Does it matter to young kids or parents to be the only minority in a group?
June 18, 2008 8:19am CST
I wonder how most parents feel about enrolling their minority child in a school,camp,sports. Would a white parent feel comfortable enrolling their white child in a predominately black school,or hispanic in a predominately white school,or a black child in a predominately white school? My child is always a minority. 98% of his friends are white at school. He seems very comfortable around everyone. His teachers treats him well I feel like he is treated well by everyone there as far as I know. He is very well rounded and makes friends very easily. Sometimes I get worried because I hope that he does not every have to face racism at his young age. I do not talk to him about those issues because I don't want him to ever feel uncomfortable around anyone. He came home from school one day and told me he felt left out. I felt a little sad for him that day, but the next day he was fine, so I guess it was just kids being kids. Another day he told me that a kid on the playground did not like him because he is black. I said how do you know? Did he tell you that? He said I just know. I told him not to assume things like that. But in the back of my mind I wonder why he assumed that at such a young age.I dropped the subject because I did not want to make an issue out of it.How old should a child be when parents teach kids about those issues? What if someone calls him the N word? I'm not sure if he even knows what that means. I don't know how to tell him how to handle things like that if it ever happens. Right now I don't think it matters to a child if they are a minority in a group. My child is very confident and he feels good about himself and he makes friends well with all races and genders.
• United States
18 Jun 08
It's only an issue if you make one of it. The day he felt left out you should have inquired more. Every kid feels left out at one point or another. A friend they usually play with found another playmate and they are not allowed to tack along. Things like that. It probably had nothing to do with race. Schools work hard to make race a non-issue. Still, he will eventually have to deal with meanspirited name calling, but that's also normal in a school. It's simple bullying. And his race will be an obvious thing to attack but it's not really done because of the race but just to hurt him, personally. Same as calling somebody with frackles a "Frackleface", an obese child "Fatso", .... Attack where the person could feel it the most, feel most insecure about. Again, race is only an issue, if you make one of it. If it comes up, you may want to start to explain the historical background, explain how it has been overcome, and then explain that the same person would have made fun of your son, if he would have been white. The offender simply has some personal issues that he/she apparently can't work out in another way but bullying. Explain, that that the person would have found something else on him to ridicule. And if he/she couldn't find anything, he/she would have made something up. Explain how bullying is wrong and shouldn't be done. If you don't make a big deal out of the race issue, your son will learn that it should not be one. If you do make a big deal out of it like 'oh, no, he is the only minority child, everybody else is white,' he will eventually pick up on that. Kids listen even if you think they don't. He will start to feel self-conscious. That is not something you want to happen. Teach him to be proud of the person he is, his personality, his character, his IQ,... Color really has nothing to do with it.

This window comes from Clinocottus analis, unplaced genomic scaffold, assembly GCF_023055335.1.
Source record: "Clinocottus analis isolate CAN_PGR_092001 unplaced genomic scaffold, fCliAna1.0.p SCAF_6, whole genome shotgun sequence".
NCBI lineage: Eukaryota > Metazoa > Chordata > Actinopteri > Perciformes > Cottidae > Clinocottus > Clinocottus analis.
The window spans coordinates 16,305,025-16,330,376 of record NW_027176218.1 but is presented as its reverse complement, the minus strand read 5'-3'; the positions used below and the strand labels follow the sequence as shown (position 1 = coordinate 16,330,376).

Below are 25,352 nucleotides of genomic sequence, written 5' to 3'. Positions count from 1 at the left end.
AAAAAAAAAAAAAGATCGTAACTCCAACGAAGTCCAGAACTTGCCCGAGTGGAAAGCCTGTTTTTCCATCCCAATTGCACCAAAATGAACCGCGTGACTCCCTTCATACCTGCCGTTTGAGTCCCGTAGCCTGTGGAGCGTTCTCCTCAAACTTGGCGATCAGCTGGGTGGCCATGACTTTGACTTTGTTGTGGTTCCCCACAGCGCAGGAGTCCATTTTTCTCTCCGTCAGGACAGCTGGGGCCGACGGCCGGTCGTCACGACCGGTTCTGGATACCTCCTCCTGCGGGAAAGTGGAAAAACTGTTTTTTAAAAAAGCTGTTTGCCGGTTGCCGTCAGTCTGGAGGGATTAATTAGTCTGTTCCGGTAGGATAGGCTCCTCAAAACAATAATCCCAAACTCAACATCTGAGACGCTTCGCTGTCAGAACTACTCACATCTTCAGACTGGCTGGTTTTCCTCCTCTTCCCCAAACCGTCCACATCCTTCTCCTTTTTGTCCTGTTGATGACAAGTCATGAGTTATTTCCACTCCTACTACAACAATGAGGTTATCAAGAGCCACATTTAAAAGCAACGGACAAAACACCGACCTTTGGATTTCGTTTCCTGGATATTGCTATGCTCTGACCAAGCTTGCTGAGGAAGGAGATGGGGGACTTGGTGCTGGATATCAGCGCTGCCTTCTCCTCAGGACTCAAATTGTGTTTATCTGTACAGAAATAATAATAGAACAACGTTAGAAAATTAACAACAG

• United States
18 Jun 08
I love your comment.I don't point out to him that he is the only minority child because I don't want him to feel self-conscious. I'm sure he is aware but it does not seem to bother him at all.I guess all kids will be name called in some form. I was once called skinny mini because I was short and slim.